While wandering about the internet I found a plethora of interesting articles: one about a student working as a prostitute to pay for NYU’s soaring tuition, one about the ten foods college students eat the most, and one about this guy that hasn’t showered for 12 years. Alas, none of them were really news articles. Every news article I did find seemed so…I don’t know…boring? Depressing? News-y? Nothing ignited my tired brain enough to actually write; however, when I saw this article, my brain came out of its coma and was ready for action. It’s about a ridiculous dress code, and yes, I know that this topic is becoming very redundant (especially after the research/synthesis essays from last year) but this article just hit the spot for me. I’m sorry you people will have to read another rant about this, b2eaut here it goes…
This girl in Kentucky was sent home from school to change because she was dressed “inappropriately” according to her principal. She returned to school wearing a scarf to cover what little skin was already showing, and was sent home again for giving the principal attitude when the principal asked her to cover more of her skin with her scarf. The girl’s mother was outraged and wondered “‘What did he want her to do, to tie it like a noose around her neck!”‘.The principal later stated that he was willing to amend the dress code at the school if the girl’s mother was willing to come up with a reasonable dress code. Although the case was handled better than most, it is still a ridiculous thing to stumble over in an educational environment.
It astonishes me that to this day in age we still value men’s education over women’s. First of all, look at this picture. Does this girl look like she’s attempting to distract boys? Does her collar bone really make you sexually excited? Do the 5 in2 of her skin actually showing cause your education to be compromised? The answer is no.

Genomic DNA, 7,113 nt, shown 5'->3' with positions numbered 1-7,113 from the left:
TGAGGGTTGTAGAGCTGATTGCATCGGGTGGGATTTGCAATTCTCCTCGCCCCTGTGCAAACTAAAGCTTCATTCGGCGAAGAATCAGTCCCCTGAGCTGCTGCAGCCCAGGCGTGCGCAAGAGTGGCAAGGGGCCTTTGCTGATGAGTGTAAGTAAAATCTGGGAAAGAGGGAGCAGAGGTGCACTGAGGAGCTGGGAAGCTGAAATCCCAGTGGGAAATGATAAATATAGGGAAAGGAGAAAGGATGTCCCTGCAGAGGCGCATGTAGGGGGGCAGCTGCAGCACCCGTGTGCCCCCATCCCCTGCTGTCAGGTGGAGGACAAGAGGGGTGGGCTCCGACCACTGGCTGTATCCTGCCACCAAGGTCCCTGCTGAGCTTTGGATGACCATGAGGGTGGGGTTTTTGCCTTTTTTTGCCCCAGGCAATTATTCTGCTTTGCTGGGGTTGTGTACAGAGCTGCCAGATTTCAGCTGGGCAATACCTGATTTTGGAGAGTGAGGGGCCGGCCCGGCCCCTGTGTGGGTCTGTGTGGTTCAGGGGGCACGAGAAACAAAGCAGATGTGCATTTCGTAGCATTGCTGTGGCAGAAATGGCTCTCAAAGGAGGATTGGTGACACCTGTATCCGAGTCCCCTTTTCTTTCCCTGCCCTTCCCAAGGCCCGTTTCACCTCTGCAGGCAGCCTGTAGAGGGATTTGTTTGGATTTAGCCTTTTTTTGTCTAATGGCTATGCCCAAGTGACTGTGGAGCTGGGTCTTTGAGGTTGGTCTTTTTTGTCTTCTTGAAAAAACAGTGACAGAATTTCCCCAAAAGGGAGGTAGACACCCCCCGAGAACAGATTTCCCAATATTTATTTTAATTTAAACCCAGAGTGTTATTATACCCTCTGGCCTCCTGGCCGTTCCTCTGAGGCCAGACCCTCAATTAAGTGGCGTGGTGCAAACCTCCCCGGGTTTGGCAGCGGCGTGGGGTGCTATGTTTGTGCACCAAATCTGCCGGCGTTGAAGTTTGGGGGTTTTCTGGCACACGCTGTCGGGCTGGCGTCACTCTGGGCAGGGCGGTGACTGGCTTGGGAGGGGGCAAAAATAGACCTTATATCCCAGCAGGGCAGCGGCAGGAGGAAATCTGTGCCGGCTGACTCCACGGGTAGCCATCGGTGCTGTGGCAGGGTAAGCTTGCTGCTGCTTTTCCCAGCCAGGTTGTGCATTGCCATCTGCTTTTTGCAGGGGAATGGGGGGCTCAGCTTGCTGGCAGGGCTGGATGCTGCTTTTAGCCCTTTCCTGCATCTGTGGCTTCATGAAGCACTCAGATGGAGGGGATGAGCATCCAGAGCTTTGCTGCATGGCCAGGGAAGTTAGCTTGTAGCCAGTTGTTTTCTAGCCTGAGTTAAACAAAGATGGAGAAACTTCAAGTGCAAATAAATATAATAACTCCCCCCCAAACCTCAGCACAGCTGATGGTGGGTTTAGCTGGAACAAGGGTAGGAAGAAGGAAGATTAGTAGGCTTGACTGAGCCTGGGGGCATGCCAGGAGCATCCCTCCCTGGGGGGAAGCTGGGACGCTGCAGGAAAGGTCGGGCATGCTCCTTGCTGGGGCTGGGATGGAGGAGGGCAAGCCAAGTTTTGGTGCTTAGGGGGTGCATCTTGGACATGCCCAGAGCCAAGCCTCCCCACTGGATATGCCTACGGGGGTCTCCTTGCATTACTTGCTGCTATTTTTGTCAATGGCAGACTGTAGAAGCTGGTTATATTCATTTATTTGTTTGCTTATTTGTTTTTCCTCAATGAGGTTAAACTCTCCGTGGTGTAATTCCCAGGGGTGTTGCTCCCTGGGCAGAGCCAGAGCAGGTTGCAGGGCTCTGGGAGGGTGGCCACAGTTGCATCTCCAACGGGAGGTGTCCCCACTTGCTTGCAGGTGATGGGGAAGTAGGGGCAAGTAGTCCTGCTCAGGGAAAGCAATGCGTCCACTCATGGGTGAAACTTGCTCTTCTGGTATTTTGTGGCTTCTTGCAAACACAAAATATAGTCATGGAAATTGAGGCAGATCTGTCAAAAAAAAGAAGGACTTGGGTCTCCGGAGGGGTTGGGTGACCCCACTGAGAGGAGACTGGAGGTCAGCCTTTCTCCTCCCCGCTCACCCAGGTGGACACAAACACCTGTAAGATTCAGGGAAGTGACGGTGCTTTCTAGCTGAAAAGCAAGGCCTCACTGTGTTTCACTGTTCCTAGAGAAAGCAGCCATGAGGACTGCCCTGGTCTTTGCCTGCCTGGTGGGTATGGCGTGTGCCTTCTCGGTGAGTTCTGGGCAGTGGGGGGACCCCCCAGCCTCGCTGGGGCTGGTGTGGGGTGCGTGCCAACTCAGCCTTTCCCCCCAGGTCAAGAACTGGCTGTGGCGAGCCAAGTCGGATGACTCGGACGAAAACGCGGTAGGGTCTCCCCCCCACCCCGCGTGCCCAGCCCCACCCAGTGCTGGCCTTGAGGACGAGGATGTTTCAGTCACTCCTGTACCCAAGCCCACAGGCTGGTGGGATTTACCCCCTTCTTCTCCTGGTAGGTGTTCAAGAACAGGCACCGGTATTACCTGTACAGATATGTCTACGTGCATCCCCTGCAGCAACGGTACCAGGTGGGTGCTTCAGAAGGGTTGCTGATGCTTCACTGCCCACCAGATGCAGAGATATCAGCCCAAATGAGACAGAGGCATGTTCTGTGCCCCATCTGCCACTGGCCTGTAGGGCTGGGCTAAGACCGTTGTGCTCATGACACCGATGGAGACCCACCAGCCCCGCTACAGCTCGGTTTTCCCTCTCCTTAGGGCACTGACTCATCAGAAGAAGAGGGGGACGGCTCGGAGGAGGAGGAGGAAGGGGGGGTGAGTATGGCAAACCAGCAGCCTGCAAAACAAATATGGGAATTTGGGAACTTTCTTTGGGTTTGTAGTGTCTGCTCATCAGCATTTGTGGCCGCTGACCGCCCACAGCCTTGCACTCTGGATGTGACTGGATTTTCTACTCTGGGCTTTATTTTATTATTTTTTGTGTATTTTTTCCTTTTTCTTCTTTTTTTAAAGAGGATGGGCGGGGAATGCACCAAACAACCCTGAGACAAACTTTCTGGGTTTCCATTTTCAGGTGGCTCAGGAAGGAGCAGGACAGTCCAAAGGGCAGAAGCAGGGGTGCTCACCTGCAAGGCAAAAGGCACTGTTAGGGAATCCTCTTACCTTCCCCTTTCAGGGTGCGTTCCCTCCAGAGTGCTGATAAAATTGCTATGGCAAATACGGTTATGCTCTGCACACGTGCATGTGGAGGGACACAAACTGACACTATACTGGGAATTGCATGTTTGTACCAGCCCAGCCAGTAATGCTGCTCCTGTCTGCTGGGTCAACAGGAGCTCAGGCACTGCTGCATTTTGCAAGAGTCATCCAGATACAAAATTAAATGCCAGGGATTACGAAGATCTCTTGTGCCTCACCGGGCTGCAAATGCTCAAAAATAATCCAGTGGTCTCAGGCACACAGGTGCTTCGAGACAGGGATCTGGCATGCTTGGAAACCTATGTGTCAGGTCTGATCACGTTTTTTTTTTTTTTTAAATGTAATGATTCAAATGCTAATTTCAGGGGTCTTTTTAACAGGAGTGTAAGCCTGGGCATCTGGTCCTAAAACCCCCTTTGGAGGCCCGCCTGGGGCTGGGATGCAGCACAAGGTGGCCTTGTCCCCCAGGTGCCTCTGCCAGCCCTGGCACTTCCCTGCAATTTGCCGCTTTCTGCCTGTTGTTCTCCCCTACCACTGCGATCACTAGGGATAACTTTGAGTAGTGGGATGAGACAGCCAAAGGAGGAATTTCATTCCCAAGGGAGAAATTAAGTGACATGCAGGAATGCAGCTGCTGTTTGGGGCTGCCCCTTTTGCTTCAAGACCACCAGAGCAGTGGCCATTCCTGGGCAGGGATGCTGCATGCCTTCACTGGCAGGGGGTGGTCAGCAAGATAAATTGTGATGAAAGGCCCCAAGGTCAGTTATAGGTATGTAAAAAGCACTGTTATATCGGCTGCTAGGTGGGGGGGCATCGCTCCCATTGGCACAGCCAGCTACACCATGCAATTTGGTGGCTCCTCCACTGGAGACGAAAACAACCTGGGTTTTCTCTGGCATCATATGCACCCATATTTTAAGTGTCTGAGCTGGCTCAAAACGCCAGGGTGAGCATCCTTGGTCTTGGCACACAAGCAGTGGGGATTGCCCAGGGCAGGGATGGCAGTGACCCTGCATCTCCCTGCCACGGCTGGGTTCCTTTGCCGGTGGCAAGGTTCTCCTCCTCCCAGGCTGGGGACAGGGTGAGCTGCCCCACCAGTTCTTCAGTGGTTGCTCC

The fact that girls are sent home or taken out of class to prevent boys from becoming distracted implies a few things: 1) heteronormativity. The focus of taking girls out of class is almost always for men’s benefit because schools often assume that all women are pursuing men and all men are pursuing women. Definitely not realistic. 2) it also implies that the problem is rooted in women dressing improperly, not in men being improperly taught that women are objects that are impossible to resist. 3) it implies that the net learning of all students would be increased by taking girls out of class.The girl’s mother also made this point in the interview, stating that it was ridiculous that “‘Parents are being called away from their important jobs and students are missing important class time because they are showing their collarbones!’” There are so, so, so many things wrongs with the pattern of thinking that dress codes imply.
I could honestly go on for hours about this subject, but with a physics test, a calc quiz, and and AP gov test tomorrow, this post is to be continued another day. We should keep open and optimistic minds always, and I really do try, but when I see articles like this, I can’t help but feel like I really don’t matter to the school I go to as a woman.